aka Chicken Nugget
On December 31, 2018, before getting ready for a night out on the town partying and ringing in the New Year, "D-Bo" was dropped off at the Garland Animal Shelter by the person(s) who were supposed to love him and care for him forever. Just passed off his leash and continued about their day.
The shelter vet guessed him to be about 10 years old.
He was clearly not well cared for. He was emaciated, you could see his ribs and spine, his nails long, teeth black and he was still intact. I just knew when I saw this sweet boy's intake photo, it was only a matter of time before the shelter ran his blood work and announced that he was also heartworm positive. In my mind, there was no way that a person(s) that let him get this bad of shape had him on preventatives.
For 6 days, we begged and pleaded for a foster so that we could save this boy. He had too many "strikes" against him for us to assume he was safe from being euthanized in the crowed shelter that kills for space.
Finally, one of our volunteers said she would make room for him. We just had to do whatever we could to get him out and safe. We made arrangements to pick him up that Sunday, January 6, 2019, we feared if we did not get him that day, there would be no tomorrow for him.
He was SO HAPPY to get in the car and out of the shelter. Not affectionate, but thankful. I examined what I could of his condition in the parking lot at the shelter before leaving. He was very skinny and dehydrated. His teeth were stained, his nose extremely dry, cracked and scabbed, and his nails were so long that his toes could not rest flat on the ground. His eyes though. You could see his sweet soul! Even in his shape, you could see all the love he wanted to give the right person. We decided to name him Maverick.
We had an event that day and went straight there after leaving the shelter. He was so calm and well mannered. He sat in his crate and just watched everyone. He was excited to be out.
The very next morning, we got him in to our vet for xrays and blood work. We were told he had a heart murmur and xrays showed an extremely large heart. His blood work came back with levels all over the charts, but his kidney and liver values were both exceptionally high. He was dehydrated so he stayed the rest of the day receiving IV fluids, then went back the entire next day for more.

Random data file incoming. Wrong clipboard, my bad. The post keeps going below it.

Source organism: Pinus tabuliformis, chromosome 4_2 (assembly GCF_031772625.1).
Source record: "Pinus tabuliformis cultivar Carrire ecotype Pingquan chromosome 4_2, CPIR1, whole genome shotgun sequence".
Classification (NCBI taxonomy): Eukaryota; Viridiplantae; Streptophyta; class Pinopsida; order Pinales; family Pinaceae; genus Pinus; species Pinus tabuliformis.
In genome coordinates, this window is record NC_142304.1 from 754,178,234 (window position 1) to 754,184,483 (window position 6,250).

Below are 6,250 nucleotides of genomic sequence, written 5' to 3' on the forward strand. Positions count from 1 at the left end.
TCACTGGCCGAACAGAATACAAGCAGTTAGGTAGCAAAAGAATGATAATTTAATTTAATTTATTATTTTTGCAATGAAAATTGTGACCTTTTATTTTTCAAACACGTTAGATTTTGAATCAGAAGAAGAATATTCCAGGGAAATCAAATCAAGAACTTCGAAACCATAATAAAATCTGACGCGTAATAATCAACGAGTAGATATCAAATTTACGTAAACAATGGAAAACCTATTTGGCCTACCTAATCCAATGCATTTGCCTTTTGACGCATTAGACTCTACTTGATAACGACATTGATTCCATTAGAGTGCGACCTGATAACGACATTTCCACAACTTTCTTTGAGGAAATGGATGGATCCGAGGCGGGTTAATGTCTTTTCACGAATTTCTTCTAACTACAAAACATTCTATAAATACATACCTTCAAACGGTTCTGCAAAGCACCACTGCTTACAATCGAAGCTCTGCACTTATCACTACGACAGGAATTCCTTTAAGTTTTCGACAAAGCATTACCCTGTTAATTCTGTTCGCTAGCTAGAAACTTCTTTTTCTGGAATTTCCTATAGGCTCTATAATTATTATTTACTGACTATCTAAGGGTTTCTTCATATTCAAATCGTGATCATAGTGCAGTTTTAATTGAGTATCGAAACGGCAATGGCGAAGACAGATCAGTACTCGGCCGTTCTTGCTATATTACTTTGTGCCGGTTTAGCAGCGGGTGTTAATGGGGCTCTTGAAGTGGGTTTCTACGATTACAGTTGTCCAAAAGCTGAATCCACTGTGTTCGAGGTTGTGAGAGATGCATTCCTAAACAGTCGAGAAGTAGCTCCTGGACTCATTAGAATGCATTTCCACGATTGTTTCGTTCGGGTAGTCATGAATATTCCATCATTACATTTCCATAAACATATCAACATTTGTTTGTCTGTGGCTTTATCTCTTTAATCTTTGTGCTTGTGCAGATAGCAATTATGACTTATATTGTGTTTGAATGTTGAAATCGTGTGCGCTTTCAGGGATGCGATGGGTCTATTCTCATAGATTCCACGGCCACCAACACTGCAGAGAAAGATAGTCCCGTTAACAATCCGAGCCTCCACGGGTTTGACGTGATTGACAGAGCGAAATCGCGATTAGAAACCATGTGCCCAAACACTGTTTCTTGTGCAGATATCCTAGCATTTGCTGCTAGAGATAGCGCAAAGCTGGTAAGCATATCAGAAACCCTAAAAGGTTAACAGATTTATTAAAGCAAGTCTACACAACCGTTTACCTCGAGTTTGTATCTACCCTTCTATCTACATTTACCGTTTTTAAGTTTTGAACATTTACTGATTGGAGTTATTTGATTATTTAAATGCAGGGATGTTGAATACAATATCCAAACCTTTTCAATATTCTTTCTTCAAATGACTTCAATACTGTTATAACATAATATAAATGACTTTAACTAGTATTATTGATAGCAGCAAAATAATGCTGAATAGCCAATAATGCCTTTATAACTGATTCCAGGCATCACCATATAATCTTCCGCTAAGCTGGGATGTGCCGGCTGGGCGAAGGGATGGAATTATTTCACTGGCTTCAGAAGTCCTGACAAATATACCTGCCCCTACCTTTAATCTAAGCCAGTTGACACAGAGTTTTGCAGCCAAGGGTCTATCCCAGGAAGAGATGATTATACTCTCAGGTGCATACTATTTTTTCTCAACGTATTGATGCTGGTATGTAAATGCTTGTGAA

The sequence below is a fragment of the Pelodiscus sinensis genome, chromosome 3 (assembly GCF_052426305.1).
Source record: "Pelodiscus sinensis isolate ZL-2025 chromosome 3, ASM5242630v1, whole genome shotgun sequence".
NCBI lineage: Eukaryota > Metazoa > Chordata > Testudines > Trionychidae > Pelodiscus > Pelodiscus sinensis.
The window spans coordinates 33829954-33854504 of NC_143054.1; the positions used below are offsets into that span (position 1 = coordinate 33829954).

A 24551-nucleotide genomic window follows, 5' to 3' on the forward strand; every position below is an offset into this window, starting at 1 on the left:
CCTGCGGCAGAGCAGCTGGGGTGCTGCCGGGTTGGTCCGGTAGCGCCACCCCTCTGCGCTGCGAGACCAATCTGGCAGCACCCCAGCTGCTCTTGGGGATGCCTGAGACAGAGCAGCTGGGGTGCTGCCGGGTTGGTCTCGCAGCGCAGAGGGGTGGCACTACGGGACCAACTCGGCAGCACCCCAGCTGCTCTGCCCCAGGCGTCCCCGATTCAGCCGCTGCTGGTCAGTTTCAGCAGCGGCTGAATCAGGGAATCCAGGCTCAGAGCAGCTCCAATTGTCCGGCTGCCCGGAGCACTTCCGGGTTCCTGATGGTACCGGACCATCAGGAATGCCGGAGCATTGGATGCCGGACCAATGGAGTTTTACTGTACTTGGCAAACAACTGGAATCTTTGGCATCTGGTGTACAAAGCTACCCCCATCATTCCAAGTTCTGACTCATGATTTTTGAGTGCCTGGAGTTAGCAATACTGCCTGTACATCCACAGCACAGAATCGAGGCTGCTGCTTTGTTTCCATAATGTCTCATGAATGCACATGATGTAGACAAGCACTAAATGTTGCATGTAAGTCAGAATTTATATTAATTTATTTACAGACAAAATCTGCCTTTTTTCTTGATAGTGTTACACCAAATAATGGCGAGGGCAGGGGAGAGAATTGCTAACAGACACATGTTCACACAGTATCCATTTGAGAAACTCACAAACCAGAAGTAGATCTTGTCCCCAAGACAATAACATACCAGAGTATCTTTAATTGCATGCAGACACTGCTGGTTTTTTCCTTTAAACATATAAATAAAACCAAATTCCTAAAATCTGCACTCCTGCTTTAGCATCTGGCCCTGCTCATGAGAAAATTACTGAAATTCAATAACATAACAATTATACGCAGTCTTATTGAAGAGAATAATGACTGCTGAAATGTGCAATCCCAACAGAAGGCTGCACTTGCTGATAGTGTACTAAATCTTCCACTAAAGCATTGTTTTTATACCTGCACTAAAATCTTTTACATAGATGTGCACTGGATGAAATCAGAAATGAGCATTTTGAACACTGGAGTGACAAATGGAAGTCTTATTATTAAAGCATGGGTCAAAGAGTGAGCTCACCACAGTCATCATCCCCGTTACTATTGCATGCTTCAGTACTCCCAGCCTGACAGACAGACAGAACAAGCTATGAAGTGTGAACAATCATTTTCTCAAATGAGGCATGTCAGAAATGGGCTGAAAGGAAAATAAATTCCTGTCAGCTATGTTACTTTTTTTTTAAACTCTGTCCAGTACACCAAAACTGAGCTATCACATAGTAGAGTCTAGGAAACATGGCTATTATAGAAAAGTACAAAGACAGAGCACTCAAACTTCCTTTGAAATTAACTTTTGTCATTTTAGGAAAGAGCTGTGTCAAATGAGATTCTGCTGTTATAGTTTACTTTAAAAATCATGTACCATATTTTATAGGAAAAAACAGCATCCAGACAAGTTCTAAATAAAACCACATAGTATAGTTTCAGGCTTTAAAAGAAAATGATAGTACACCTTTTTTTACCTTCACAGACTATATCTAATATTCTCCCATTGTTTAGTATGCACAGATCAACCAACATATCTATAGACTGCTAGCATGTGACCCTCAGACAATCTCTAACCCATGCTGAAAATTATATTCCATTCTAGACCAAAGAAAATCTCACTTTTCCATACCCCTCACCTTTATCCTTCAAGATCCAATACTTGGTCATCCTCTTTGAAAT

We started Maverick on 30 days of doxycycline to kill the microfilaria, (baby heartworms), in his blood stream so that once completed, we could start him on heartworm treatment.
Once his 30 days of medication was complete, we went for a check up with full confidence that we were going to start treatment and kick heartworm butt. Our hearts shattered when the vet told us that his condition had gotten worse. He was in early stages of congestive heart failure and there were faint spots on his lungs now, also caused by the worms. The options the vet discussed with us that day were; A. Let him live his life out (the vet guessed 2 months with no treatment), or B. Treat the worms by removing them surgically.
Scared that he would not be strong enough to be sedated and determined to give him every chance possible, we spoke to other vets for a second and third opinion(s).
Maverick does not know that he is sick. In fact, he thinks of himself a young, healthy puppy. A stranger would never know that he is sick by his actions. If it were up to him, he'd be running and playing with everyone who would give him attention. He WANTS to live. He had come so far with himself and others in a matter of weeks. He learned trust and confidence. He even started to accept love and returns affection.
Finally, we decided on the three injection protocol recommended by the American Heartworm Society. This includes three, deep intramuscular injections of melarsomine spread out over 31 days. Following the 30 days of doxycycline, the first injection is given following 30 days of strict crate rest. On day 31, the dog goes in for shot #2 and 24 hours later, #3, followed by another 30 days of restrictions. This protocol kills more than 98 percent of worms in a known and controlled period of times. The worms are eliminated quickly and the progression of the disease stops. Of course with this there can be risks and complications, but the risks of this route weighed out to be not AS high as the surgery.